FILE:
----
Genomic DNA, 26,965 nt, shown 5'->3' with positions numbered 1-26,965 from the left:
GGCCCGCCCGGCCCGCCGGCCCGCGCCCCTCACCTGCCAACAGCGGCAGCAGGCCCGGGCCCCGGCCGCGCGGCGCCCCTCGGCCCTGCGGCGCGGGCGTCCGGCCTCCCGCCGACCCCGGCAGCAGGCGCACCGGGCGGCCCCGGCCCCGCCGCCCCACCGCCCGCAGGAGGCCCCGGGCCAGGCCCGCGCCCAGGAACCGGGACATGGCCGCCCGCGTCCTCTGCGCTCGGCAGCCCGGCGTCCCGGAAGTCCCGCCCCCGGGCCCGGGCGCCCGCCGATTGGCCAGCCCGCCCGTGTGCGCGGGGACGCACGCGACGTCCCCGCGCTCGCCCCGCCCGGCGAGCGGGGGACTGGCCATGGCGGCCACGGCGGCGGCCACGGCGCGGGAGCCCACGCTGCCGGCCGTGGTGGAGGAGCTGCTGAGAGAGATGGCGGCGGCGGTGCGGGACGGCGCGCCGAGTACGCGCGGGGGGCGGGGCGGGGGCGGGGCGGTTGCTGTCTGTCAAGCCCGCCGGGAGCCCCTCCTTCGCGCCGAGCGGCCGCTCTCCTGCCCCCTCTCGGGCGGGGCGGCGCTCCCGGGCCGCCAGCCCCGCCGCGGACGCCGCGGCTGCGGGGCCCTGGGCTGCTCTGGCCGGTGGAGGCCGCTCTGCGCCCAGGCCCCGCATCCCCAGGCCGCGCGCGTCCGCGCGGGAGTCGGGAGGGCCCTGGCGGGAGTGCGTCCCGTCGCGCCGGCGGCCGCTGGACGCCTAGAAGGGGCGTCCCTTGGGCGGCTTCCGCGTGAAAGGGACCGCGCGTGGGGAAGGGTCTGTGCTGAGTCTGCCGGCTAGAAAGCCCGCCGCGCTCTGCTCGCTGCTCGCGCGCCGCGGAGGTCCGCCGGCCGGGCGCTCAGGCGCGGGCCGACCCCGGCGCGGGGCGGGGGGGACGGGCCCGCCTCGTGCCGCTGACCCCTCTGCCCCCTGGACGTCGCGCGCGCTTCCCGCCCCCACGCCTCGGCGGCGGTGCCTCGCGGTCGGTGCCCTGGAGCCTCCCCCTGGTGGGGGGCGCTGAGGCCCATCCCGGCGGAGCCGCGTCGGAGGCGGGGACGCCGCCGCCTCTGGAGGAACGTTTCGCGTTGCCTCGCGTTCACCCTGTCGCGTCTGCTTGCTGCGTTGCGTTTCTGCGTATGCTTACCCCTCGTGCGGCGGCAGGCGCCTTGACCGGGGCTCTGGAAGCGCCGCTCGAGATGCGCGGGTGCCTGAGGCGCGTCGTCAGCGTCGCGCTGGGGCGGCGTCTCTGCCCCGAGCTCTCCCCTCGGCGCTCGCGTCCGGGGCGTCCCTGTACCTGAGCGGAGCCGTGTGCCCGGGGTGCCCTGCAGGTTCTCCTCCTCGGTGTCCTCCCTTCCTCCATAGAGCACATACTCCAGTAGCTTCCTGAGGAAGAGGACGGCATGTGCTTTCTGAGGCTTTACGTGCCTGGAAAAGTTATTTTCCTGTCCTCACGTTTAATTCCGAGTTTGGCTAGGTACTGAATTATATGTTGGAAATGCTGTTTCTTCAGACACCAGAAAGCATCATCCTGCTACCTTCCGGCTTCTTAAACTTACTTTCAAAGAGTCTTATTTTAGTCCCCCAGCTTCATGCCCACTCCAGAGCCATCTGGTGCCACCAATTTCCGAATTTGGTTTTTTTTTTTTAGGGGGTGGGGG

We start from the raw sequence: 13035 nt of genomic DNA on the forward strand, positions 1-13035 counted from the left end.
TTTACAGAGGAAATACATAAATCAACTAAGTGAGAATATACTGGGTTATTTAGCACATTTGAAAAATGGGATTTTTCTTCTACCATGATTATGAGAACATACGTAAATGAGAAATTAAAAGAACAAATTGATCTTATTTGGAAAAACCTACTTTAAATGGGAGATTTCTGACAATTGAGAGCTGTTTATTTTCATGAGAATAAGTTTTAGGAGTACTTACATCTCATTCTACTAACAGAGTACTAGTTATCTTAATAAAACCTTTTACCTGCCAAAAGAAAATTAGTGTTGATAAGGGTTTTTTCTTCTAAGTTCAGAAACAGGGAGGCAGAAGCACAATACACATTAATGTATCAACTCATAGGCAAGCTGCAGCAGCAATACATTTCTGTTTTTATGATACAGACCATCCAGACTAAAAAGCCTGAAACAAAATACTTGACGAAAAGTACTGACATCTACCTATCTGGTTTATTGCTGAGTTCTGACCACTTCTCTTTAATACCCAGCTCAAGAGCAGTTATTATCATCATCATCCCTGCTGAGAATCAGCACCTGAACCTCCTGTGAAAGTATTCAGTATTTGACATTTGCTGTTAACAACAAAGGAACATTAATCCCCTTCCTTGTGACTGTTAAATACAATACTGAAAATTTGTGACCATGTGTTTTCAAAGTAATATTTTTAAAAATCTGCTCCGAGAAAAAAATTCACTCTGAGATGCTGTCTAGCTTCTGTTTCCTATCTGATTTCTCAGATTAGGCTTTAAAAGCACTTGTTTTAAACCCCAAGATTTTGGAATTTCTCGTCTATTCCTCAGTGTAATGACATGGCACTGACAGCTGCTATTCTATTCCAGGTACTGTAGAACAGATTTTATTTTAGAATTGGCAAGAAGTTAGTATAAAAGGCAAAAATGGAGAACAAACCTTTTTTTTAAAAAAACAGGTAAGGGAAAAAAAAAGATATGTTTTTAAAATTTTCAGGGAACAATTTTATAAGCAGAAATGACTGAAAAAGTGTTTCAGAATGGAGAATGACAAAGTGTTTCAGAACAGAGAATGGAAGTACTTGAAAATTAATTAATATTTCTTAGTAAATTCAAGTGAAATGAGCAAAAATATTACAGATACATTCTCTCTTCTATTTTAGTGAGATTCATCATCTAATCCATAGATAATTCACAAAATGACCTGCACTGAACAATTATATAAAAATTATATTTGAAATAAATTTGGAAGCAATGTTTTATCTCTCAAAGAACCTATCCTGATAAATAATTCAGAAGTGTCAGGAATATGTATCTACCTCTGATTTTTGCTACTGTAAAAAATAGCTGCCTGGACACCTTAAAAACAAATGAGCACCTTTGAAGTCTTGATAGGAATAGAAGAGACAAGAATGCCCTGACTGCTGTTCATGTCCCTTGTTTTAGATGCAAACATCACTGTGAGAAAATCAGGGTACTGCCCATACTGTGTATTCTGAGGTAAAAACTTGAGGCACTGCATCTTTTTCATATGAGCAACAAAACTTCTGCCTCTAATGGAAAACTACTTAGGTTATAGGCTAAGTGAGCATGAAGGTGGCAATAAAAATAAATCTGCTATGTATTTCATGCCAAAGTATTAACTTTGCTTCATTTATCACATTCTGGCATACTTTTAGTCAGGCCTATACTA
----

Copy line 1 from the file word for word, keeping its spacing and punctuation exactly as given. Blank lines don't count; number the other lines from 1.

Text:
Genomic DNA, 26,965 nt, shown 5'->3' with positions numbered 1-26,965 from the left: